If you ask me personally, I believe it is a little of both. First off, there is the misguided idea that violence is only reserved for inner cities and single parents. As if they are not white kids from the suburbs, hailing from two parent backgrounds, not engaged in violence. As if the Batman massacre or the Sikh Temple shooting or Oklahoma City Bombing or Columbine were just some glitches in their otherwise respectable upbringing. As if crime in our cities and in lower income communities has nothing to do with the big clusterfuck of poverty, redlining, predatory lending practices, poor educational opportunities and institutionalized racism. If you’re poor, it’s because you are inferior. If you are a victim of violence it is because you lack values and morals. Of course, the overarching message is that with some boot strapping, values and personal responsibility, those people had a chance. But truthfully, we know it is a lie. That’s just something we tell ourselves to soothe the real pain of knowing that most Americans in the bottom 20 percent of earners never moved up the income ladder. Kind of like the lie we tell ourselves about how the destruction of war and drone attacks, which kill indiscriminately, in Africa and the Middle East is much more reasonable, more true to our values and morals, than the individual acts of average street crime – one is based on the goal of self interest and the other is senseless. I’ll let you decided, which is which.
However, when a prominent black figure goes around touting the tenants of values and personal responsibilities, well we tend to see that as empowering. The feel good message that in spite of America’s original sins of slavery and racial apartheid, we can rise above it. Often times, it is this message that is championed by the black middle/ buffer class, who in an effect to act as a demilitarized zones to the “nicer” white middle-class, will willfully throw the plight of lower income people under the bus, in hopes of shielding themselves from the problems people of color experience. We may not like to admit it but many of us have abandoned the ideas of the talented tenth long ago – if we ever had it. Instead, we have convinced ourselves that if we gain jobs, political influence, or financial security, which allowed us to maintain some semblance of equality with the dominate culture, all of our problems will disappear. All we have to do is work harder, ignore racism and follow the rules. And those, who still fail to achieve society’s often disjointed standards of values and accountability, are seen as the cause behind the black community’s additional pain and torment. It’s like that living demonstration of the old Chris Rock joke, the one where he relays the difference between black people and niggaz; “I love black people but I hate niggaz. I wish they would let me join the Klu Klux Klan. I’d do a drive by from here to Brooklyn” Without acknowledging these differences, how else will the good and hard working black folks among us maintain a certain level of respectability?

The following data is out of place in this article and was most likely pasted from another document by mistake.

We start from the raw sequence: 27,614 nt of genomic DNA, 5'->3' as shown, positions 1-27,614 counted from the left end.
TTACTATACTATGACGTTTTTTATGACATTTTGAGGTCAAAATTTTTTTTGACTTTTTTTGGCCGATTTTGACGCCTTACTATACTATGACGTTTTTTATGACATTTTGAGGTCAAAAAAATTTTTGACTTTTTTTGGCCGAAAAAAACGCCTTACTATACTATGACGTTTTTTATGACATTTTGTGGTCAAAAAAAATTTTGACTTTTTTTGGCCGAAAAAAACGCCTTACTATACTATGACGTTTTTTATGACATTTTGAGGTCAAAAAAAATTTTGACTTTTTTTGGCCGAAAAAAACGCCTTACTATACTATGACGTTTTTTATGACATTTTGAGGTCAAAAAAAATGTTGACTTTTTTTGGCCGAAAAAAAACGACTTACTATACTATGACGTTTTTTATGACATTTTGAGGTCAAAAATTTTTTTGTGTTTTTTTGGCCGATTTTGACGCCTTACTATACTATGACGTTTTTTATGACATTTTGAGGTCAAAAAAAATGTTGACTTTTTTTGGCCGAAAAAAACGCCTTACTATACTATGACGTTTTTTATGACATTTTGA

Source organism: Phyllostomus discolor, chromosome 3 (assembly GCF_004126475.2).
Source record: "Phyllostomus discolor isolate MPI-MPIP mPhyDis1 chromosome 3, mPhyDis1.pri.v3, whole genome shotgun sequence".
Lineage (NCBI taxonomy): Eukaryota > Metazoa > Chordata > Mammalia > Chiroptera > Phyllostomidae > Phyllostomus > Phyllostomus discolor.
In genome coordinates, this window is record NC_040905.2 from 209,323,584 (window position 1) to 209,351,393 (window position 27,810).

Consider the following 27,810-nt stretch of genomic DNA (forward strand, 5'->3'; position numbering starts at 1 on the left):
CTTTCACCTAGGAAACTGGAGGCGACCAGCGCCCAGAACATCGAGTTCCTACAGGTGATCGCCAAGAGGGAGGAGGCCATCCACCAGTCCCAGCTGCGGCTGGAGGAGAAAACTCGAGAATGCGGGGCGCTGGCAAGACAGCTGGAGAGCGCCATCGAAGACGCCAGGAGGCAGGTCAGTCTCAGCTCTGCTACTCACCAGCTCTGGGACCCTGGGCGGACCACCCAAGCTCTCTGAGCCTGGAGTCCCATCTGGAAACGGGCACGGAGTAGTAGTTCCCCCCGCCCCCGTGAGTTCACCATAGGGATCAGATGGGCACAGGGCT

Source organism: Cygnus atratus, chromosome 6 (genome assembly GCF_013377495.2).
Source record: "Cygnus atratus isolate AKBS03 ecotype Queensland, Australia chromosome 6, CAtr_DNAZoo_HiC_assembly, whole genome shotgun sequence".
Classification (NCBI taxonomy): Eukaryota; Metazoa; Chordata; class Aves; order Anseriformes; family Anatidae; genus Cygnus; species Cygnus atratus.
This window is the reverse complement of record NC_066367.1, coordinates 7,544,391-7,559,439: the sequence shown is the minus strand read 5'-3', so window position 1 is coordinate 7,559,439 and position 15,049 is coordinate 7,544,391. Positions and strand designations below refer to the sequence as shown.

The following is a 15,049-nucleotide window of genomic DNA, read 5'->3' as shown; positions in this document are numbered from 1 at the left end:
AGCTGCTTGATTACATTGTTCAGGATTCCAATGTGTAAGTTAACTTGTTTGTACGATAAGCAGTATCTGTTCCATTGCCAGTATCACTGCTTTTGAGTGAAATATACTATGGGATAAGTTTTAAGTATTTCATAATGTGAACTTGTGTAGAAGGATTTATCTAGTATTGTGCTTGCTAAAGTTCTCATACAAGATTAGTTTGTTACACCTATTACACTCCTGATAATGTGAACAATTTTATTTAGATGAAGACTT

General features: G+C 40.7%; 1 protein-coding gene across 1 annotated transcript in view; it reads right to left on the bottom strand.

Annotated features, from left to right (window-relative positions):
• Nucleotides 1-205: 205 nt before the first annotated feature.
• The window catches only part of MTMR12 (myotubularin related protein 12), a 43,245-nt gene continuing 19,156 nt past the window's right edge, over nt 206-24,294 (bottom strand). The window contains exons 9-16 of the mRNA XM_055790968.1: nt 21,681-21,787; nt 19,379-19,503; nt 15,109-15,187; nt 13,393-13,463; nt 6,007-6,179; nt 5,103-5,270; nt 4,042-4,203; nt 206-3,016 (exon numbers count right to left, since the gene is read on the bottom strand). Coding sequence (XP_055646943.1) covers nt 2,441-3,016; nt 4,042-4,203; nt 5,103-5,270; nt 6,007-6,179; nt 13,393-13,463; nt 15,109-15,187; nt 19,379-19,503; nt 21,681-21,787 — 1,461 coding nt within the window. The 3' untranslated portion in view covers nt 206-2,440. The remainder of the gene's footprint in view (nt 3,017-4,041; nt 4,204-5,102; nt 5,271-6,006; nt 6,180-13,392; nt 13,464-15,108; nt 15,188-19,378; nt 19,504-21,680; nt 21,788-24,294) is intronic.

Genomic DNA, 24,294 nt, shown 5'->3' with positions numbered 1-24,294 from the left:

Of course, this message takes on a different vibe when the deliverer happens to be a white, republican male like a Romney or a Ryan or a Gingrich. When they speak of values and personal responsibility, what is often translated offers little distinction between the good black folks and the niggers. The single black mother, whose co-parent abandoned his responsibility, wakes up early every day to send her kids off to respectable schools while she works hard at two or more jobs to ensure that they are educated. The black men among us, who successfully avoided prison, went on to college and but still struggle to find gainful and fulfilling employment. Those folks are different, better classed people, than the thugs and welfare cheating baby moms. Surely he is not speaking of us? However it becomes a rude wakeup call, a subtle yet startling reminder, among the black/ buffer class, and those aspiring for elitism, that when folks like Gingrich speak in totality at the NAACP to seek out paychecks instead of food stamps, he isn’t just speaking to them, he is speaking to us too.
We understand the double entendre of calling President Obama, a man from mostly middle class, well educated roots, the welfare president or when his birthright as an American citizen is challenged. We understand that beneath these coded words and beliefs is the very real sentiment that we are all, despite our personal achievements and financial gains, just entitled affirmative action babies. And for a split second, Isht gets real. That underneath the self-disillusion of personal responsibility lays the truth that the median average wealth in the black community has dropped from $5,000 in 2007 to $2,100 in 2010. That banks and mortgage companies routinely target blacks with risky predatory loans; that the war on drugs, which has ethnically disportionated incarceration rates, could also be akin with a war on black people. That despite the mirage of bootstraped Americans, we still are witnessing disparages that can’t just be attributed to the lazy and entitled among us.
Suddenly, Martin Niemöller’s “First they Came…” becomes a very real prospect when we’re confronted with a new context of personal responsibility and values, where we are forced to weigh the context of our own words.